Hilary Goldstine, Ph.D.

Clinical Staff Member
Hilary Goldstine, Ph.D.

Hilary Goldstine, Ph.D.

I came to the University of California at Berkeley as an undergraduate in 1963. Back in those days it was easy to graduate in 4 years, which I did with honors in Psychology. I wrote my honors thesis on the cross- cultural concepts of mental illness. I wondered if the people we thought were schizophrenic would also be considered mentally ill in other cultures. Being an undergraduate at Berkeley was great. I took a full year course on cognitive psychology and I even took an experimental class for one term which had a text called, “The Rat”. I received a tremendous education at Berkeley and indeed, met my husband who was then a graduate student at Berkeley in clinical psychology. After the university I spent several years with my young family before returning to graduate school. I also volunteered at the county mental hospital and help set up an alternative therapy center for groups and individuals interested in self-exploration.

When I returned to graduate school at the California School of Professional Psychology I also began working at the health center at the University of California as well as the Berkeley Therapy Institute. I helped set up the first sex counseling program at a University and became involved in running women’s groups as well as working with couples especially around issues of sexual confidence and adequacy. Ultimately, this work with couples and sex became my dissertation and I book I co-authored with my husband, Katherine Larner and Shirley Zuckerman. The book is called The Dance-Away Lover: And Other Roles We Play in Love, Sex, and Marriage. We did quite a bit of interviewing and listening to tapes of those sessions in order to put a meaningful book together. We even said the men are from Mars and women are from Venus in our preface long before anyone else used that concept.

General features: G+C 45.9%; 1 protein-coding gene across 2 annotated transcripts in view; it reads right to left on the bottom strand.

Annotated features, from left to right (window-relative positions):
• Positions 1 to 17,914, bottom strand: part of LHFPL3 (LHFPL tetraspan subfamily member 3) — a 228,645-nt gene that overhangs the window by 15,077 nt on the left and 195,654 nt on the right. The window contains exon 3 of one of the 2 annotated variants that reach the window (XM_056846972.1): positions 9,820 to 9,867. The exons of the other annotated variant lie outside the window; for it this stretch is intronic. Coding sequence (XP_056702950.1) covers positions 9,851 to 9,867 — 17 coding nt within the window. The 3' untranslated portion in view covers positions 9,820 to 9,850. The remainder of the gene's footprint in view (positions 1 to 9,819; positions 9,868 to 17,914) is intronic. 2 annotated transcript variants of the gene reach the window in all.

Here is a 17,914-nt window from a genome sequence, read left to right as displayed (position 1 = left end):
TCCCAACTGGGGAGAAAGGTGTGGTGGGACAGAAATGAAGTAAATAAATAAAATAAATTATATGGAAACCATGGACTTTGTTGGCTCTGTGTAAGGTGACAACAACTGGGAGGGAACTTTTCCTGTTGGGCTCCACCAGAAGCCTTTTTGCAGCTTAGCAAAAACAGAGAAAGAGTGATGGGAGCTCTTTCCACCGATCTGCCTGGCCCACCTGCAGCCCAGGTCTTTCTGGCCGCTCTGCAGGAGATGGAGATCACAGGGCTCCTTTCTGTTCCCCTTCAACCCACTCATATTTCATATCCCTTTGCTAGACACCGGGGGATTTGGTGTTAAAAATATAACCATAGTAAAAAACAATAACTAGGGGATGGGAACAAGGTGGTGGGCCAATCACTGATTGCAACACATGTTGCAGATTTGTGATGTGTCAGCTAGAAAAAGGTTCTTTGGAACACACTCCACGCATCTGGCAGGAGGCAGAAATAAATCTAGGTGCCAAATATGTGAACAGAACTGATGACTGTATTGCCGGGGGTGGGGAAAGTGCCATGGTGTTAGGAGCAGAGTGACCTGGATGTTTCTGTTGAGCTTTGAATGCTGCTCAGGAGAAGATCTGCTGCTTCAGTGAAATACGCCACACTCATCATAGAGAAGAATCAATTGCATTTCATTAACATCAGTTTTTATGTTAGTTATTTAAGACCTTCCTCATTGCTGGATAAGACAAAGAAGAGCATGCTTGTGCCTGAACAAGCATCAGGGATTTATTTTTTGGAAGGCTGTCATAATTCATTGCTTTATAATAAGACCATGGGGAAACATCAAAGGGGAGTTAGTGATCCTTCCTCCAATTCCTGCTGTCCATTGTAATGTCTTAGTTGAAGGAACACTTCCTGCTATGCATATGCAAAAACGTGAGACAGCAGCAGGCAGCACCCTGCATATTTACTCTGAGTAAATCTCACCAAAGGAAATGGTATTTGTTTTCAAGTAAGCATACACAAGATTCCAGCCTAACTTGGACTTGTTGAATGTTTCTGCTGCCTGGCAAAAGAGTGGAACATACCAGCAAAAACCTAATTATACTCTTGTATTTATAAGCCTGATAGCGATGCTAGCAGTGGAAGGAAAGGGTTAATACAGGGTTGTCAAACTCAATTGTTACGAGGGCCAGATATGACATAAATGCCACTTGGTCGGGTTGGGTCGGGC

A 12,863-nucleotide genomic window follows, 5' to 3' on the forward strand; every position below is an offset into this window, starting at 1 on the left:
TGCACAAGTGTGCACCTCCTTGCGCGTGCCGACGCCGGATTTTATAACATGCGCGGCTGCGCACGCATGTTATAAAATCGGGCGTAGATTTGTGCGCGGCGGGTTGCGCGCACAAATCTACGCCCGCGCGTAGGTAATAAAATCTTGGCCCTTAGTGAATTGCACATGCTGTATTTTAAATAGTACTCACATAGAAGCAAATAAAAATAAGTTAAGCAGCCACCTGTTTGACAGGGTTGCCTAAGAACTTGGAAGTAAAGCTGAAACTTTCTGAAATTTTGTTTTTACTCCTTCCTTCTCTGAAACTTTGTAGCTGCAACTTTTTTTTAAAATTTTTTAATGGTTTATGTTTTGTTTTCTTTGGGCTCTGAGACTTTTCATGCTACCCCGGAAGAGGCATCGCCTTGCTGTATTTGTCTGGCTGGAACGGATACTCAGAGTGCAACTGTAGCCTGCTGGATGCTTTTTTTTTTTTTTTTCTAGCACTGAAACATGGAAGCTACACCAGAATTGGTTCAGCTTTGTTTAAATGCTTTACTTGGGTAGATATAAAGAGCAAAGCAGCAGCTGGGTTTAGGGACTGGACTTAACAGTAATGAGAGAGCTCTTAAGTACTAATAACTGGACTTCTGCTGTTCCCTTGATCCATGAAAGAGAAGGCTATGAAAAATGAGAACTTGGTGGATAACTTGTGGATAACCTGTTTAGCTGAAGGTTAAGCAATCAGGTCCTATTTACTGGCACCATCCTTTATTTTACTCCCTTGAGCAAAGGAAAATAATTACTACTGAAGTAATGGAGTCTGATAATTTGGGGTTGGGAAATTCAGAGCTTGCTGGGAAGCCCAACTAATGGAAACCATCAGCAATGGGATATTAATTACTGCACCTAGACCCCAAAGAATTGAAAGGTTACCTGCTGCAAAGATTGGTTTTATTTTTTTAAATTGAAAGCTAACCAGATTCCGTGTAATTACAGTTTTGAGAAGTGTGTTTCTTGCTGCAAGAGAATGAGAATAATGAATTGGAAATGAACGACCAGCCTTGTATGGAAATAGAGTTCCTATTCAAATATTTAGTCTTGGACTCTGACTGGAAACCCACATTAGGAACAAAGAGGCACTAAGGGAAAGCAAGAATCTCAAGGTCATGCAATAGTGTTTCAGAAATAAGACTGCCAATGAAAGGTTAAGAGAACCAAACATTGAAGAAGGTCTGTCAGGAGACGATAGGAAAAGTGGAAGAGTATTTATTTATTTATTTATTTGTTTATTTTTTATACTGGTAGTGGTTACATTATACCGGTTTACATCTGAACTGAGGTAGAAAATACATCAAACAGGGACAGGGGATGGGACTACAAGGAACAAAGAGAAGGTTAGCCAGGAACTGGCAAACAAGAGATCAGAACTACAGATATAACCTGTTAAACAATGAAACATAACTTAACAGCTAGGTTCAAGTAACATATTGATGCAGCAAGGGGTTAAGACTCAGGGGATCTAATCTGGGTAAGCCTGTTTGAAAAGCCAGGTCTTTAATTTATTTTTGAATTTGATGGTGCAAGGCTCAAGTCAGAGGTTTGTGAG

Our book, like my work, believes in families and working things out, if at all possible. Back in 1977 when the book came out, other people were saying marriage needs to be open (the people who wrote that book were soon divorced) or one might need many marriages to fulfill different stages in one’s life. Even though we were from radical Berkeley we were actually very sensible. All marriages go through disappointments and differences which we called Stage 2 in a relationship; Stage 1 being the first fall in love stage. We encouraged people with the idea there was something beyond the power struggles and unhappiness and by our wills we could make it so.

In 1979 I began working with Dr. Margaret T. Singer who truly was a genius in the field of psychology. She was a world expert on brain washing and cognitive behavioral therapy. I worked with her up until her death in 2003 and never ceased to be amazed at her abilities to talk with anyone, think of simple and clever ways to handle difficult situations and her belief that acting out and being difficult did not help anyone get over anything. She had wise insights into many aspects of psychology and I was truly fortunate to have studied with her all the years I did.